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Posted February 12, 2014 in Community Featured, Des Moines West
Pastor Martha Kester spent a year deployed in Afghanistan with the Iowa National Guard.

Pastor Martha Kester spent a year deployed in Afghanistan with the Iowa National Guard.

Sounds like a rock group or a bumper sticker, doesn’t it?  For a local minister, however, that phrase has become part of her ministry and life.

Pastor Martha Kester of St. Luke’s Episcopal Church on Forest Avenue spent a year deployed in Afghanistan with the Iowa National Guard’s 334th Brigade Support Battalion, 2nd of the 34th Brigade Combat Team Infantry Division.  Her unit received initial training for several months at Camp Shelby in Mississippi beginning August, 2010. The Brigade deployed to Bagram in Afghanistan in the Fall of 201, returning to Iowa in July, 2011.

While attending Trinity School for Ministry in Pennsylvania, Kester became friends with a fellow seminarian, a retired Marine gunnery sergeant who explained the value of chaplains. Kester then learned from the recruiter that the age limit for enlistment had been increased to 40.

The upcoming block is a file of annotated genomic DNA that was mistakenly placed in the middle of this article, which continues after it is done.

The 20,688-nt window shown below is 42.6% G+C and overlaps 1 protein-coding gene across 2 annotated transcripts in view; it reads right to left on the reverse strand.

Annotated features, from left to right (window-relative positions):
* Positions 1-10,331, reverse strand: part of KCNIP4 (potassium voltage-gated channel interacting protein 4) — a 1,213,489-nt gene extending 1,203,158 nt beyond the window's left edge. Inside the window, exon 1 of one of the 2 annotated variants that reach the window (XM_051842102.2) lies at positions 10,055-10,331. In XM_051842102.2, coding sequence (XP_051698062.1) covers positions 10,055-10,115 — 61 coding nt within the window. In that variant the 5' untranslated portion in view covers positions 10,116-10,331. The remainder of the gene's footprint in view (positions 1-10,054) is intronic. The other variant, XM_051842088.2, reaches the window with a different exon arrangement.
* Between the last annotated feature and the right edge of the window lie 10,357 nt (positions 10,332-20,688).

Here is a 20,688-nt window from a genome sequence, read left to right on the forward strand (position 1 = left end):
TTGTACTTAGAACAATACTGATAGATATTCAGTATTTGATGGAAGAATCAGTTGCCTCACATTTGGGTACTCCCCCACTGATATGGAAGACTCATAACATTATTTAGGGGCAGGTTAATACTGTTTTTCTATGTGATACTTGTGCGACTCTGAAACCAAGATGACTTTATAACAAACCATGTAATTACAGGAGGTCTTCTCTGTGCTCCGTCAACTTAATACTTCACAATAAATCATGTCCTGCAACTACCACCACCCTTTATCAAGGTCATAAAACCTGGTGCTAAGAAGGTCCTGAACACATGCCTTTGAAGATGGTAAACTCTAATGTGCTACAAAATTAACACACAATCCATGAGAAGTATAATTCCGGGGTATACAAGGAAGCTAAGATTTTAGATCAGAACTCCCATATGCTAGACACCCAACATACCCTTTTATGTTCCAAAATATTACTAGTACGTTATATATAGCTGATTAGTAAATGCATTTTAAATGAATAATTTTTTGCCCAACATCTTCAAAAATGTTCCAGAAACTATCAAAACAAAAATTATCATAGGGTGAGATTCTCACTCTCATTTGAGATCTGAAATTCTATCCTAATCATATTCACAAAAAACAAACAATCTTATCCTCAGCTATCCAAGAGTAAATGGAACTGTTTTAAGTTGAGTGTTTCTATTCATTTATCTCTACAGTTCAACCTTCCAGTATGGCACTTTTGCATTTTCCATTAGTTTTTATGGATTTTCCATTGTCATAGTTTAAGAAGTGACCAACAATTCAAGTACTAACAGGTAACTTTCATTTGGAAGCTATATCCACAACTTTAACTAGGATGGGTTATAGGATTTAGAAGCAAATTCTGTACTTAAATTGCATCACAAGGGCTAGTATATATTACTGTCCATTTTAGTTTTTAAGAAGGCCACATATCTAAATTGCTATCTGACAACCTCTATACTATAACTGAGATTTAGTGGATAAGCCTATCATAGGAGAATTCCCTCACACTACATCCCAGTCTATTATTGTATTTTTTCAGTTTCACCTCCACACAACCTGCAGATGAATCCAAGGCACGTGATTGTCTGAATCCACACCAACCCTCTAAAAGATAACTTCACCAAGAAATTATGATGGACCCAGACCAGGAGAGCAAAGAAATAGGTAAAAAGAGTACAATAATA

“I don’t believe it was a coincidence. God had a plan for me,” Kester says, reflecting on the chance encounter.

Kester received her commission the day before graduating from Trinity. She began serving St. Luke’s in August 2006 as the assistant priest and was called as its rector before her deployment in 2010. Upon serving the required two years of parish ministry, she received her endorsement from the Episcopal Church and was commissioned as a chaplain in January 2009.

In Afghanistan, Kester’s blessings on the soldiers prior to a convoy’s “leaving the wire” became an important ritual, and attendance was high. Soldiers looked to Kester as someone who represented the presence of God even in a hostile environment. Among her duties, Kester traveled to various regions in the country where some of her soldiers were stationed to provide a ministry of presence along with an ear for those soldiers needing some confidential conversation.

Kester continues as part-time chaplain in addition to her full time duties as rector. She attends Guard drills each month, provides follow up support for her soldiers as they readjust to life in Iowa, and cares for her congregation at St. Luke’s.

“What I do with the Guard makes me a better parish priest and what I do in the parish makes me a better chaplain.”

The congregation provided ongoing support while she was deployed; while they continue to share her with the National Guard, they are very happy to have her back in their embrace.

Information provided by Jim McLallen, St. Luke’s Episcopal Church, 3424 Forest Ave., Des Moines, 515-277-0875

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